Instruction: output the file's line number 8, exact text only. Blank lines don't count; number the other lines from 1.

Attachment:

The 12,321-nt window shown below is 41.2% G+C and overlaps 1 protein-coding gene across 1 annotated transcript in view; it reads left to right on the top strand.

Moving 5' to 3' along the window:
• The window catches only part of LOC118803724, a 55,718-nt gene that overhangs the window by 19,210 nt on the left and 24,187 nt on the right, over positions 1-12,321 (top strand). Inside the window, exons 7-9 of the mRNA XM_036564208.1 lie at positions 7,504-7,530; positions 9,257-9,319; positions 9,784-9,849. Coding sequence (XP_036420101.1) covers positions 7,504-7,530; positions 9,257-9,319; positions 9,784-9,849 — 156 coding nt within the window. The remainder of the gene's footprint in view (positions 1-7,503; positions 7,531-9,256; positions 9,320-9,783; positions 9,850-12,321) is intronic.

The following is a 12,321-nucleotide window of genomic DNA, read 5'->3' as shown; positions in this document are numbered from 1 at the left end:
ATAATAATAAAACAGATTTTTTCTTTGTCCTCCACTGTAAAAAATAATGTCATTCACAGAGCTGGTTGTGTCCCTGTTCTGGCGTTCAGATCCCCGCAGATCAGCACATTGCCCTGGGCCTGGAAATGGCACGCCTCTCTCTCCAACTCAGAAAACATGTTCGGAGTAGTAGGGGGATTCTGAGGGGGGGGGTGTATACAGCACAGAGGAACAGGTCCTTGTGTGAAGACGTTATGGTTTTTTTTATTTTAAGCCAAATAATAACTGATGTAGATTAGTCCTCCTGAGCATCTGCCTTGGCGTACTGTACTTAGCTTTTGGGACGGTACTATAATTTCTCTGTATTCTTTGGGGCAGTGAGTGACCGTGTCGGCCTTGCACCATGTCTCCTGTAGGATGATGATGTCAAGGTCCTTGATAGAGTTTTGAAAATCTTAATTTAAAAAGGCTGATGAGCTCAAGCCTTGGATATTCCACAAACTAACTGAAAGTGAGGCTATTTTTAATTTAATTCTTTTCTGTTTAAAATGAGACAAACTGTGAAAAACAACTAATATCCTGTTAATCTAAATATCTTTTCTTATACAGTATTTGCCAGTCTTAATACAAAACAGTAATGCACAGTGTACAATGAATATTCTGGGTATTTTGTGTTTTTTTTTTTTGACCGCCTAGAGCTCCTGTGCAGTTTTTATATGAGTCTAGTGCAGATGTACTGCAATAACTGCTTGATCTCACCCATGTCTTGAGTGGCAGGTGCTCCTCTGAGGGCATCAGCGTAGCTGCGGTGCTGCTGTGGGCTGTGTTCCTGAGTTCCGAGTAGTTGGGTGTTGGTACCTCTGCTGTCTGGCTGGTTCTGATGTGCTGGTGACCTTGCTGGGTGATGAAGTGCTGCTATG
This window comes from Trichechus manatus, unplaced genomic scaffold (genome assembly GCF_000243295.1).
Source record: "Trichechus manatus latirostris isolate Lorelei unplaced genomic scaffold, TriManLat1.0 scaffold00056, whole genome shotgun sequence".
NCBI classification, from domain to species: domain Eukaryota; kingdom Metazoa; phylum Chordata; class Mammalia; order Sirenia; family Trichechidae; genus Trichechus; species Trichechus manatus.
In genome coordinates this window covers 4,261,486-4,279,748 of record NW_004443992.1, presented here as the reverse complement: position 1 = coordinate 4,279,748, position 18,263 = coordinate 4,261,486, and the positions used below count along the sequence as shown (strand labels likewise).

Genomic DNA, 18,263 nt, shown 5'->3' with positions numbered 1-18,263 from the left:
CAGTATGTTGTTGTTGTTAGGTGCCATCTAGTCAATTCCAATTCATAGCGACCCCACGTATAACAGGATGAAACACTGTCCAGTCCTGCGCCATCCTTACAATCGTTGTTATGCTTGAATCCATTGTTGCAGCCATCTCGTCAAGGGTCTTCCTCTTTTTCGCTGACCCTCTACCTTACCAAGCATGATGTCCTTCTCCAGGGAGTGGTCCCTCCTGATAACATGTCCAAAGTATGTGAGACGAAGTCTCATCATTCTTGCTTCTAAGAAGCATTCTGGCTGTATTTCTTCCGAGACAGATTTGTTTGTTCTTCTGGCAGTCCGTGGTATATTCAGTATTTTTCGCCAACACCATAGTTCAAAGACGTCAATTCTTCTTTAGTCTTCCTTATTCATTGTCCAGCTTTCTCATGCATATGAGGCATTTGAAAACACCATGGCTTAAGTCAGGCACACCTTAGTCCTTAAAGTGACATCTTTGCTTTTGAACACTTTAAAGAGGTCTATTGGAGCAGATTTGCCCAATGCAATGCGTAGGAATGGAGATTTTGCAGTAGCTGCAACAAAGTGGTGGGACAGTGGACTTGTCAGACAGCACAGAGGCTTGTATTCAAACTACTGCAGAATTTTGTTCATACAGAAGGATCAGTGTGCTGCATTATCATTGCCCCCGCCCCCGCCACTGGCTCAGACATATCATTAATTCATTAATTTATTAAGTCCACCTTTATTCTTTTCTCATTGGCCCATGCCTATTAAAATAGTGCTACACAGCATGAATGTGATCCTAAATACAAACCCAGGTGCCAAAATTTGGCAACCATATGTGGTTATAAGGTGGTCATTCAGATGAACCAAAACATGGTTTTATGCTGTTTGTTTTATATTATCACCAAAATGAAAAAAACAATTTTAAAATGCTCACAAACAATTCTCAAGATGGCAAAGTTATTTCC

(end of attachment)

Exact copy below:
NCBI classification, from domain to species: domain Eukaryota; kingdom Metazoa; phylum Chordata; class Mammalia; order Sirenia; family Trichechidae; genus Trichechus; species Trichechus manatus.